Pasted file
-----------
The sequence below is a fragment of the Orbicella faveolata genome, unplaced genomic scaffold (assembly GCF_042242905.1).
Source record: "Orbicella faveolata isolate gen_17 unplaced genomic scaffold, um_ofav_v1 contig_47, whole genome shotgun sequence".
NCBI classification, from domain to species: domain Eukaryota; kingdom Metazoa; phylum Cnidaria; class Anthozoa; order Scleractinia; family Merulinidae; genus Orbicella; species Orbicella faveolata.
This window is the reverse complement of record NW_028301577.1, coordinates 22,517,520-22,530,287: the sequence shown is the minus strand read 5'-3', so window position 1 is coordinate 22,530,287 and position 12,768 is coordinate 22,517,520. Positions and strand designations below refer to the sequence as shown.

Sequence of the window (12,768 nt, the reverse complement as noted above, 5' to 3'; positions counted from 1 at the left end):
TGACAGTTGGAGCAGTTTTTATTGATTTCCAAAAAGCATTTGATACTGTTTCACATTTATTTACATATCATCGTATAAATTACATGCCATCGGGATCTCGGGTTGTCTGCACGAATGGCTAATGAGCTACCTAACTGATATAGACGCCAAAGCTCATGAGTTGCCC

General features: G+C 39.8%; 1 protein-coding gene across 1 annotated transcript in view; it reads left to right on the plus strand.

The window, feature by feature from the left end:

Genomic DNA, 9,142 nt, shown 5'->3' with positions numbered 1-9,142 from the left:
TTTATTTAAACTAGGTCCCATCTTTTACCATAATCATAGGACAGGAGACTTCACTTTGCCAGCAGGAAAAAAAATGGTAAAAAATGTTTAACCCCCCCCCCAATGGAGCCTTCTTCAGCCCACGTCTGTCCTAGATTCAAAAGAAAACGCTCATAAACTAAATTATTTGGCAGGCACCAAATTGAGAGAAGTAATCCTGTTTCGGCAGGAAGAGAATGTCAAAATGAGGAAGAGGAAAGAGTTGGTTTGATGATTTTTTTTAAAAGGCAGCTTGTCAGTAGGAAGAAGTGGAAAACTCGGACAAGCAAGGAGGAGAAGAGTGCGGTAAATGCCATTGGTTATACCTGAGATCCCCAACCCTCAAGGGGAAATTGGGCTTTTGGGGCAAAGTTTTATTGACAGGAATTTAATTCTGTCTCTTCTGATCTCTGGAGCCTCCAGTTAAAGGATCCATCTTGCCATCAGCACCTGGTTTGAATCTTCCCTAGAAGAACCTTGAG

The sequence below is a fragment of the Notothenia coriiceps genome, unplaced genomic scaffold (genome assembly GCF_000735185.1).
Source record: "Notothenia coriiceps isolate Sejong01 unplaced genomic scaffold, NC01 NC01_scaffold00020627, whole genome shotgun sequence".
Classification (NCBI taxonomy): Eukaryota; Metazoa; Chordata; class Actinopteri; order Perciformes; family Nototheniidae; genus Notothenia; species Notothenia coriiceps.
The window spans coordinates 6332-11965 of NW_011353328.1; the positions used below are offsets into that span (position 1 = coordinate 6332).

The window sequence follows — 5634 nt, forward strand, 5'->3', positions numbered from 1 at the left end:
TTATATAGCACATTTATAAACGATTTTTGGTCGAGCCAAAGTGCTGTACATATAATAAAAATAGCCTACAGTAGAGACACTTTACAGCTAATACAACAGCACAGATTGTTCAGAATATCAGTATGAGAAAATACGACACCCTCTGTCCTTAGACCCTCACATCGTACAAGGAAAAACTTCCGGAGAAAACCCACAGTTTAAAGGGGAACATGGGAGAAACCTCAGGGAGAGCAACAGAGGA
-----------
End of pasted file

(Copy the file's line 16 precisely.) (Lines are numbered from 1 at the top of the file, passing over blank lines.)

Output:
TTATATAGCACATTTATAAACGATTTTTGGTCGAGCCAAAGTGCTGTACATATAATAAAAATAGCCTACAGTAGAGACACTTTACAGCTAATACAACAGCACAGATTGTTCAGAATATCAGTATGAGAAAATACGACACCCTCTGTCCTTAGACCCTCACATCGTACAAGGAAAAACTTCCGGAGAAAACCCACAGTTTAAAGGGGAACATGGGAGAAACCTCAGGGAGAGCAACAGAGGA